Last Thursday was the conclusion of the 2022 Legislative Session and the final year of this quadrennium, which means legislators have headed home to campaign and implementation of the laws they have passed will soon be underway.
This was a big session for education. With the passage of the record-breaking $8.26 billion Education Trust Fund budget and the Alabama Numeracy Act, legislators have demonstrated a commitment to improve education for Alabama students.
Here is a rundown of what passed and what didn’t pass this session:
Education Trust Fund Budget
- The $8.26 billion FY 2023 Education Trust Fund Budget includes the following new investments. To read our full summary of the budget, click here. Some highlights:
- A 4% teacher pay raise for all teachers along with a revised salary matrix that increases pay for more experienced teachers up to 21% is included.
- Increases to support the Alabama Literacy Act and the new Alabama Numeracy Act
- An increase for Alabama’s First Class Pre-K program to increase serve up to 45% of 4-year-olds
- A new $1.5 million grant program to pilot partnerships to expand high-quality community-based summer and afterschool programs
Bills That Passed
The Alabama Numeracy Act (SB 171, Sen. Arthur Orr): This legislation provides a statewide, comprehensive plan to improve math achievement for all students by providing math coaches in all K-5 schools, high-quality training for principals and teachers, better-aligned instructional materials, interventions for struggling students, and more. To read our full summary of this law, click here.
Updates to the Alabama Literacy Act (HB 220, Rep. Terri Collins and SB 200, Sen. Rodger Smitherman): Under SB 200, the retention component of the law will be delayed by two years and will now go into effect during the 2023-2024 school year. HB 220 makes a variety of technical changes to clarify and improve the implementation of the law. As part of this, the following changes to retention and good cause exemptions were made: 1) that students may only be made to repeat the third grade once 2) exempting special education students who don’t take standardized tests from retention, 3) Clarifying that students and an IEP and 504 plan and a reading deficiency that have received two years of intensive intervention or been retained before are exempt, and 4) that students learning the English language have 3 years post-enrollment (it is currently 2 years) before they are subject to the retention requirements.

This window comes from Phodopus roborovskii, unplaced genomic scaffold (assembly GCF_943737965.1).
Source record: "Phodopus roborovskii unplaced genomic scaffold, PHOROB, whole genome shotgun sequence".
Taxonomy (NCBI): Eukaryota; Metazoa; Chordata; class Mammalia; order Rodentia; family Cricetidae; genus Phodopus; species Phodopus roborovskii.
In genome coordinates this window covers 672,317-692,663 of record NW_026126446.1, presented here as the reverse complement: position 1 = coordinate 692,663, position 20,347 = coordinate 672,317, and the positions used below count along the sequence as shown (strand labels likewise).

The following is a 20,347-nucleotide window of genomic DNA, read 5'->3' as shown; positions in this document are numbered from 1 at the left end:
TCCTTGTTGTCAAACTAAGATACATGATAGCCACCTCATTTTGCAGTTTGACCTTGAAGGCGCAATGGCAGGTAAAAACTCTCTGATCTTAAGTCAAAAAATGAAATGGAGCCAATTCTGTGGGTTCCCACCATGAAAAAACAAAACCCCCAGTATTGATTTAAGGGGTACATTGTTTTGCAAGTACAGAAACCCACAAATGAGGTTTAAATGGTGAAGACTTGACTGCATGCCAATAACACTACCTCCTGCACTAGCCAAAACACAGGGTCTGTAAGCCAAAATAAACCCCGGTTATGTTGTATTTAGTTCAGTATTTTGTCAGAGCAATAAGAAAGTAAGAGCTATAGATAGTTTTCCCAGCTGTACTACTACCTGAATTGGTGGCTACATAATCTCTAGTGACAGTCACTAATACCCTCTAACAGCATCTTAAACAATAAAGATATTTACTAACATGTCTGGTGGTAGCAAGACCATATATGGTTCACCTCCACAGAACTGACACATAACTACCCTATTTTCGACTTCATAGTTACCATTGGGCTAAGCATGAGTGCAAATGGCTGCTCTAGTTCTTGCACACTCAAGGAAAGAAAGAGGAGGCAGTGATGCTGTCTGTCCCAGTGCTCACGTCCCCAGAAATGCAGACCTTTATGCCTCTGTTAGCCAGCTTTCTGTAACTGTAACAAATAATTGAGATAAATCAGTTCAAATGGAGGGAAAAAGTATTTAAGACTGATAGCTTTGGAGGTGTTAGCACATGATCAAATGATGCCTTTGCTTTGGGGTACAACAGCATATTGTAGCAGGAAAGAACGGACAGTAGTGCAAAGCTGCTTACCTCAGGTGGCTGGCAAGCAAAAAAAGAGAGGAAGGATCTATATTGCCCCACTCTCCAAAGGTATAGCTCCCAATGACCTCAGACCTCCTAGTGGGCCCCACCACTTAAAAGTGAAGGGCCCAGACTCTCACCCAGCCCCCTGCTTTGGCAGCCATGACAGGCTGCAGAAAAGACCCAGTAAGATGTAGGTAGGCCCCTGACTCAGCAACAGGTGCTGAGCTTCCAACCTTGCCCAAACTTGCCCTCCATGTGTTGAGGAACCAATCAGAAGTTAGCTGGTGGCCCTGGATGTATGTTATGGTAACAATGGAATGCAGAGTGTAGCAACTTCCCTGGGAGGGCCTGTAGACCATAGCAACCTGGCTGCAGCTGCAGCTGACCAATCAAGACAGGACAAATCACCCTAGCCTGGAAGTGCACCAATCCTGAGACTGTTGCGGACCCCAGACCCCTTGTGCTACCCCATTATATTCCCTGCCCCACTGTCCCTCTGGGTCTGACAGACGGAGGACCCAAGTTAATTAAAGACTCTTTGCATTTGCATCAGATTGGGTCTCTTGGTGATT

Updates to Tier II Retirement (HB 134, Rep. Alan Baker): Aims to remove the disparity between teachers locked into Tier I retirement and those in Tier II retirement. Click here to read an overview of the changes from al.com’s Education Lab.
Textbooks and High-Quality Instructional Materials (SB 15, Sen. Tim Melson): Makes changes to Alabama’s textbook adoption process to support the selection and implementation of high-quality curriculum in all classrooms.
Mental Health Coordinators in Every School District (HB 123, Rep. Nathaniel Ledbetter): As the result of a multi-year effort, the state provided funding in the FY 2023 education budget for a mental health coordinator in every school district. This bill puts this effort to expand access to student mental health support for students into law, requiring every district to employ a coordinator.
Transgender Bathroom Bill with “Don’t Say Gay” Amendment (HB 322, Rep. Scott Stadthagen): HB 322 bans the use of bathrooms and locker rooms that do not align with a child’s sex, regardless of the child’s gender identity, along with an amendment that bans discussions in the classroom about sexual orientation or gender identity from kindergarten through fifth grade. To read more about this law, click here for a recap from the Montgomery Advertiser.
Bills that didn’t pass
Workforce (HB 241, Rep. Terri Collins): To build strong “classroom to career” pathways, HB 241 would create a credential registry to ensure programs are preparing students for in-demand jobs, institute a credential review process to ensure quality and real-world application, and require students to earn one or more college and career readiness indicators before graduation. In addition, it would improve our data infrastructure to help state leaders spend taxpayer money wisely and identify which investments in the classroom to career pathway are making an impact on student outcomes and which are not.
Equitable Funding for Public Charter Schools: (SB 302, Sen. Del Marsh & HB 459, Rep. Terri Collins): Would amend the public charter school law to provide more equitable funding for the students that attend them. Currently, when a student chooses to move from a traditional public school to a public charter school, state and federal dollars follow that child to the school that is teaching them. This bill would also allow a portion of local county dollars to follow the child to the charter school.
First Grade Readiness (HB 331, Rep. Pebblin Warren): Would help ensure all Alabama students are ready for first grade by requiring students who did not complete Kindergarten to pass a readiness assessment prior to entering first grade
Divisive Concepts: (HB 312, Rep. Ed Oliver): Would ban any discussion in the classroom that would qualify as a “divisive concept” including race, gender, and religion. Click here to read an overview of the bill – and others like it that were filed this session – from al.com’s Education Lab.